If the current support does not exceed the maximum support from previous iterations, then the iteration index is checked 705 without resetting the support and the affine parameters 711. If the current support does exceed the maximum support from previous iterations, then the max support and best affine parameters are set as the current support and the current affine parameters 712. The largest set of supporting data-points (computed by steps 711 and 712) is categorized as inlier and the rest are declared outliers. When the maximum number of iterations is reached, then data points not supporting the best affine parameters are discarded 714. The simple least square plane fitting is applied to the remaining data points (inlier data points) 716 to determine the refined affine parameters. In other embodiments, line or curve fitting is used. During the plane fitting 716, corresponding local translation motion vectors for the set of Nf promising blocks is determined. A pair of planes is fitted to the location of each of the promising blocks the corresponding local translation motion vectors. During the refinement process, it is possible to minimize foreground objects effects and featureless region effects by incorporating the reliability measures and robustness to outliers discussed above, to discard the outliers and exclude the outliers from the fitting in the plane fitting step 716.
Refinement stage 150 can also be used for the case of 2-parameter translational model, 4-parameter RST motion model and 8-parameter projective motion model. Following relationships assume that normalization wasn't performed at step 702, but these can be modified to accommodate the case when normalization is performed. The following discussion uses the refinement procedure described in FIG. 6 and FIG. 7 with the following modifications for the two parameter translation model, the four parameter RST model and the eight parameter projective model.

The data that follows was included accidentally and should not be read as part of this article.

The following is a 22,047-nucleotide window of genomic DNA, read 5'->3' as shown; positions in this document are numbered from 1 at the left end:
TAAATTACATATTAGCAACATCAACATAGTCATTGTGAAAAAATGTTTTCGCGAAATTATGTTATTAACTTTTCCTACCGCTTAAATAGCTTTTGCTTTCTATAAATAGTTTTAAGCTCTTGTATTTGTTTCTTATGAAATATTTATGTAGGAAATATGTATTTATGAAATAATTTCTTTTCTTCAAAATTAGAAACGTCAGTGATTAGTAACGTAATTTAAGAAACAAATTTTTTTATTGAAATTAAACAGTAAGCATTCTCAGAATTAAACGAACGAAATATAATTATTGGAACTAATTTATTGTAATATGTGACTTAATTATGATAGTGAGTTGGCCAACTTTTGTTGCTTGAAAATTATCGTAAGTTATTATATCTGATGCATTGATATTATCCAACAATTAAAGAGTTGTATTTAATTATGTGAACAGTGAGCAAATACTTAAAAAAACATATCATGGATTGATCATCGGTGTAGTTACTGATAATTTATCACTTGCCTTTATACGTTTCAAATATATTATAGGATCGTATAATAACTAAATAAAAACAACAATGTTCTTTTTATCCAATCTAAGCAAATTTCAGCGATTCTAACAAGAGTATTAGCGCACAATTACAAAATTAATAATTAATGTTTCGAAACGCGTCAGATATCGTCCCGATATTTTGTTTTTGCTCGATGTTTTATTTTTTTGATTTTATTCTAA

For 2-parameter translational model, Equation (1) takes following form.
- where, tx, ty are the two translation parameters.
Since, one data-point is enough to uniquely determine two translation parameters, in step 706 we choose 1 instead of 3 data-points, Equation (15) takes following form.
t x =d x
t y =dy
Error metric of Equation (16) is modified as,
For 4-parameter RST motion model Equation (1) takes following form.
(sin θ)y+t x
(cos θ)y+t y
- where, s, θ, tx, ty are the four parameters.
Since, two data-points are enough to uniquely determine four RST parameters, in step 706
we choose 2 instead of 3 data-points. Equation (15) takes following form.
- where, the relationship between (a,b) and (s,θ) is given as follows.
Error metric of Equation (16) is modified as
For 8-parameter projective motion model, Equation (1) takes following form.
- where, a, b, c, d, e, f, g and h are the eight parameters.
Since, four data-points are enough to uniquely determine eight projective parameters, in step 706
we choose 4 instead of 3 data-points. Equation (15) takes following form.
- where, primed parameters are related to original parameters as follows.
Error metric of Equation (16) is modified as,
While specific embodiments of the present invention have been shown and described, it should be understood that other modifications, substitutions and alternatives are apparent to one of ordinary skill in the art. Such modifications, substitutions and alternatives can be made without departing from the spirit and scope of the invention, which should be determined from the appended claims.
Various features of the invention are set forth in the appended claims.